Black and white cookie
|Alternative names||Half-and-half cookie|
|Place of origin||United States|
|Region or state||Northeastern states|
|Main ingredients||Shortbread, fondant|
|Cookbook: Black-and-white cookie Media: Black-and-white cookie|
Although bearing a superficial resemblance to black-and-white cookies, half-moon cookies, popular in Central New York, are made to a significantly different recipe. The traditional half-moon cookie is a devil's food cake cookie with buttercream frosting, resulting in a cookie that is richer and moister than the black and white cookie. Half-moon cookies are now also available with a vanilla cookie base.
Cookies of this style are collectively known as "black-and-white cookies" or "half-and-halves". In Germany they are called "Amerikaner" (Americans). On October 19, 2008, Barack Obama dubbed them Unity Cookies at a deli in Hollywood, Florida.
History and difference from half-moons
The exact origin of the black-and-white cookie is unknown. The half-moon common in Upstate New York and New England is sometimes confused with the black-and-white cookie but is made with a different recipe. Nonetheless, while the two names are often used interchangeably, there are considerable differences between the two; most notably in the textures of the base and the icing, with black-and-whites having a drier, cookie-like base and fondant frosting. And with the cookie also being bigger than most half-moons.
Half-moons most often come with a chocolate cake base, dark fudge icing on one side and buttercream white frosting for the "half-moon" side. Hemstrought's Bakery in Utica, New York, one of the earliest known bakeries to make the half-moon cookie, also made a vanilla cake base with fudge and buttercream white frosting, as well as full "vanilla moons" , "coconut moons," and custom colors with either a chocolate or vanilla cake base. Hemstrought's Bakeries is located in Utica, NY where they still bake half-moons for their customers and local supermarkets.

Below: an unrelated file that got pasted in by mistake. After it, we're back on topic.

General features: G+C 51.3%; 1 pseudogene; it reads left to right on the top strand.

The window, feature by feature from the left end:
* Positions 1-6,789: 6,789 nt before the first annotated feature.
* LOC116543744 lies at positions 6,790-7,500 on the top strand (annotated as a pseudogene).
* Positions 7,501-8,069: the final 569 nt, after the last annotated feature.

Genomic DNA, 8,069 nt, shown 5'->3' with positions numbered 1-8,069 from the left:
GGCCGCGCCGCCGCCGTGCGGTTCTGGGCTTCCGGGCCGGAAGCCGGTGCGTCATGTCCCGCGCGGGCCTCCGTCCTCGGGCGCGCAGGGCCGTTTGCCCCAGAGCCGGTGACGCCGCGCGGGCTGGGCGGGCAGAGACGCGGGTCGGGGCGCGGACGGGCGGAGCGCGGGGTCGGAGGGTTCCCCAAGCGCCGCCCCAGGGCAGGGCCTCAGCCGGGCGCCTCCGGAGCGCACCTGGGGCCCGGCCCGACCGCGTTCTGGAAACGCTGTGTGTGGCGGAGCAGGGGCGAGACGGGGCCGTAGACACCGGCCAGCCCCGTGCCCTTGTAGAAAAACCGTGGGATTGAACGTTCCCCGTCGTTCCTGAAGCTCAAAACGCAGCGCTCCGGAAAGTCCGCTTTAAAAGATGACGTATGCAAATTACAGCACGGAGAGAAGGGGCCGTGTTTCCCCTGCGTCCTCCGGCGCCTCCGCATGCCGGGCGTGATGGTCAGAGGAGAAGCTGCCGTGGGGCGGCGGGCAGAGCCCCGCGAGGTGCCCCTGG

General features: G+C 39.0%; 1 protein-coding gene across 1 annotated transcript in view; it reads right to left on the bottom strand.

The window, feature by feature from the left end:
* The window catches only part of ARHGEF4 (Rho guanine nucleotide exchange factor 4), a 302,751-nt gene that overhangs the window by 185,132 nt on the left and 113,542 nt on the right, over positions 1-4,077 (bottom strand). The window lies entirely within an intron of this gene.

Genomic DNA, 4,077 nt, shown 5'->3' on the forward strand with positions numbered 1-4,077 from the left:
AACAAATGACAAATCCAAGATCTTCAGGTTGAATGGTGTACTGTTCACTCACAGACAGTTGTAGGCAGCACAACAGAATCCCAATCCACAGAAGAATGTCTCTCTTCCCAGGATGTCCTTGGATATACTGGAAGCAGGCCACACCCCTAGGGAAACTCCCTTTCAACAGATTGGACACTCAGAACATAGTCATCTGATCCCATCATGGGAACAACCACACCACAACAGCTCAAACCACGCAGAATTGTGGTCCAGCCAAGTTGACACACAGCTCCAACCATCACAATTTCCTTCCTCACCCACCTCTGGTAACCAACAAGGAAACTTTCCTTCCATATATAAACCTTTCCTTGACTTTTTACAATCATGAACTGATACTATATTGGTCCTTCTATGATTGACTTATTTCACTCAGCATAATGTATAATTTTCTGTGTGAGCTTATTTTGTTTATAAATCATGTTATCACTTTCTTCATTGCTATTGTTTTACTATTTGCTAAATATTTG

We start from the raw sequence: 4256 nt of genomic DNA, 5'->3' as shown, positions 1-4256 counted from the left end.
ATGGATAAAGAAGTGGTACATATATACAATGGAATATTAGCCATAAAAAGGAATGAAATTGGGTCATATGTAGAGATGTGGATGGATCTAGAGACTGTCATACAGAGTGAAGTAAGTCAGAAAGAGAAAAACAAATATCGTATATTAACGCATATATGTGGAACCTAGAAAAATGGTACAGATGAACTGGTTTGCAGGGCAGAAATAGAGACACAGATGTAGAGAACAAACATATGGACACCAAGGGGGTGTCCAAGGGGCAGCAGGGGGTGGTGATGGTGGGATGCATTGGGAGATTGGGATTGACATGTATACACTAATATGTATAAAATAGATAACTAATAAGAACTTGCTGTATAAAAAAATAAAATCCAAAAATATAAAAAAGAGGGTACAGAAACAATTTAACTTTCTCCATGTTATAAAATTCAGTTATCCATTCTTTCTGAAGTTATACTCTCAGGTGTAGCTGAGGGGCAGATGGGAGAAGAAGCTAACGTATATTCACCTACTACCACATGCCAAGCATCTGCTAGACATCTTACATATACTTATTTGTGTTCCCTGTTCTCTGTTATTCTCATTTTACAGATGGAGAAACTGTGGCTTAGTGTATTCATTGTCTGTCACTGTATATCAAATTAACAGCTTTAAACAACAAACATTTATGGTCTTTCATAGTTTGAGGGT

The typical New York City and Long Island black-and-whites have a vanilla cake base with fudge and white frosting.
In popular culture
Black-and-white cookies are mentioned twice on Seinfeld, set in New York City. In the episode "The Dinner Party", Jerry eats a black-and-white cookie while waiting in a bakery with Elaine. He uses the cookie as a metaphor for racial harmony and that people should "Look to the cookie!" In the episode "The Understudy", the hospitalized Bette Midler asks Kramer for one after she is injured at the softball game, telling him, "If I don't get a black-and-white cookie, I'm not going to be very pleasant to be around!"
- "NYC's 5 Best Black & White Cookies". CBS. January 30, 2013. Retrieved May 1, 2015.
- "Iconic Food #7: Black & White Cookie". CBS News. March 12, 2015. Retrieved May 1, 2015.
- The Black and White Cookie Meets the Amerikaner | Beyond Burgers and Bratwurst Archived September 28, 2013, at the Wayback Machine.
- Clark, Lesley (21 October 2008). "Barack Obama and the black and white cookie". The Miami Herald. Retrieved 30 May 2013.
- Johnson, Sasha (21 October 2008). "Obama: McCain is 'running out of time' and 'making stuff up'". CNN. Retrieved 30 May 2013.
- Grimes, William (May 13, 1998). "'Look to the Cookie': An Ode in Black and White". The New York Times. Retrieved May 1, 2015.
- "What Makes a Good New York Black & White Cookie? Thoughts on the Best". seriouseats.com.
- "Happy Birthday Half Moon Cookies! An Upstate Tradition (But Which Side Do You Eat First?)". CNY News.
- "The Best Black and White Cookies? Half-Moons? Amerikaners?". seriouseats.com.
- Sims, David (July 21, 2011). "Seinfeld: "The Face Painter"/"The Understudy"". The A.V. Club. Retrieved May 1, 2015.